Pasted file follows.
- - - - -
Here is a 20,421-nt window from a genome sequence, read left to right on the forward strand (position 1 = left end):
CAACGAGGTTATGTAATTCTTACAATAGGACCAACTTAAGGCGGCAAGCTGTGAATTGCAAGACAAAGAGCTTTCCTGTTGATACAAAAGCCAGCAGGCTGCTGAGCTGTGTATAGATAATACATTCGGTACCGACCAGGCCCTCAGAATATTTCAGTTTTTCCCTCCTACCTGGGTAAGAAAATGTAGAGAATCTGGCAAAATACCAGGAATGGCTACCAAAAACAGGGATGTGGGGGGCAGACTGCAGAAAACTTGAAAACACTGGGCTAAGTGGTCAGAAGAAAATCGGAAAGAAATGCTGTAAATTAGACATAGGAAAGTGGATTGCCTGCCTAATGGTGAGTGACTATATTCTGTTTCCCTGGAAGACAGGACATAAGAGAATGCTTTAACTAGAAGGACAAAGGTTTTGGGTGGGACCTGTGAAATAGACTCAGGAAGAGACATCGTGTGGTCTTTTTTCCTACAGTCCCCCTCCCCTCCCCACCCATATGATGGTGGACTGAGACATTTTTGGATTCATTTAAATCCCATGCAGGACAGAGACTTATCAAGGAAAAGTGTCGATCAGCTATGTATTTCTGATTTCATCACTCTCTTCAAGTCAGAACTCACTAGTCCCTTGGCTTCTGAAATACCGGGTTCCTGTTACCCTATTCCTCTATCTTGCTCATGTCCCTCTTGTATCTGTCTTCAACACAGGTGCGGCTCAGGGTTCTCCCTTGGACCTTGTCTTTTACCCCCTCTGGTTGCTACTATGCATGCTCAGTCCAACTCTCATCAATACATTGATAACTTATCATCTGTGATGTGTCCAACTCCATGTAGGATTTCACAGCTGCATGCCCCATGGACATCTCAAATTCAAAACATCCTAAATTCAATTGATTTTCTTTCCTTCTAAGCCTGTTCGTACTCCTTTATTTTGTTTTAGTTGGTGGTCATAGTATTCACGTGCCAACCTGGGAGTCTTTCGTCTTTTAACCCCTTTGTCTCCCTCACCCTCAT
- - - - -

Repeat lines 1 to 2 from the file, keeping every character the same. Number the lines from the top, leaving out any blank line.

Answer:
Here is a 20,421-nt window from a genome sequence, read left to right on the forward strand (position 1 = left end):
CAACGAGGTTATGTAATTCTTACAATAGGACCAACTTAAGGCGGCAAGCTGTGAATTGCAAGACAAAGAGCTTTCCTGTTGATACAAAAGCCAGCAGGCTGCTGAGCTGTGTATAGATAATACATTCGGTACCGACCAGGCCCTCAGAATATTTCAGTTTTTCCCTCCTACCTGGGTAAGAAAATGTAGAGAATCTGGCAAAATACCAGGAATGGCTACCAAAAACAGGGATGTGGGGGGCAGACTGCAGAAAACTTGAAAACACTGGGCTAAGTGGTCAGAAGAAAATCGGAAAGAAATGCTGTAAATTAGACATAGGAAAGTGGATTGCCTGCCTAATGGTGAGTGACTATATTCTGTTTCCCTGGAAGACAGGACATAAGAGAATGCTTTAACTAGAAGGACAAAGGTTTTGGGTGGGACCTGTGAAATAGACTCAGGAAGAGACATCGTGTGGTCTTTTTTCCTACAGTCCCCCTCCCCTCCCCACCCATATGATGGTGGACTGAGACATTTTTGGATTCATTTAAATCCCATGCAGGACAGAGACTTATCAAGGAAAAGTGTCGATCAGCTATGTATTTCTGATTTCATCACTCTCTTCAAGTCAGAACTCACTAGTCCCTTGGCTTCTGAAATACCGGGTTCCTGTTACCCTATTCCTCTATCTTGCTCATGTCCCTCTTGTATCTGTCTTCAACACAGGTGCGGCTCAGGGTTCTCCCTTGGACCTTGTCTTTTACCCCCTCTGGTTGCTACTATGCATGCTCAGTCCAACTCTCATCAATACATTGATAACTTATCATCTGTGATGTGTCCAACTCCATGTAGGATTTCACAGCTGCATGCCCCATGGACATCTCAAATTCAAAACATCCTAAATTCAATTGATTTTCTTTCCTTCTAAGCCTGTTCGTACTCCTTTATTTTGTTTTAGTTGGTGGTCATAGTATTCACGTGCCAACCTGGGAGTCTTTCGTCTTTTAACCCCTTTGTCTCCCTCACCCTCAT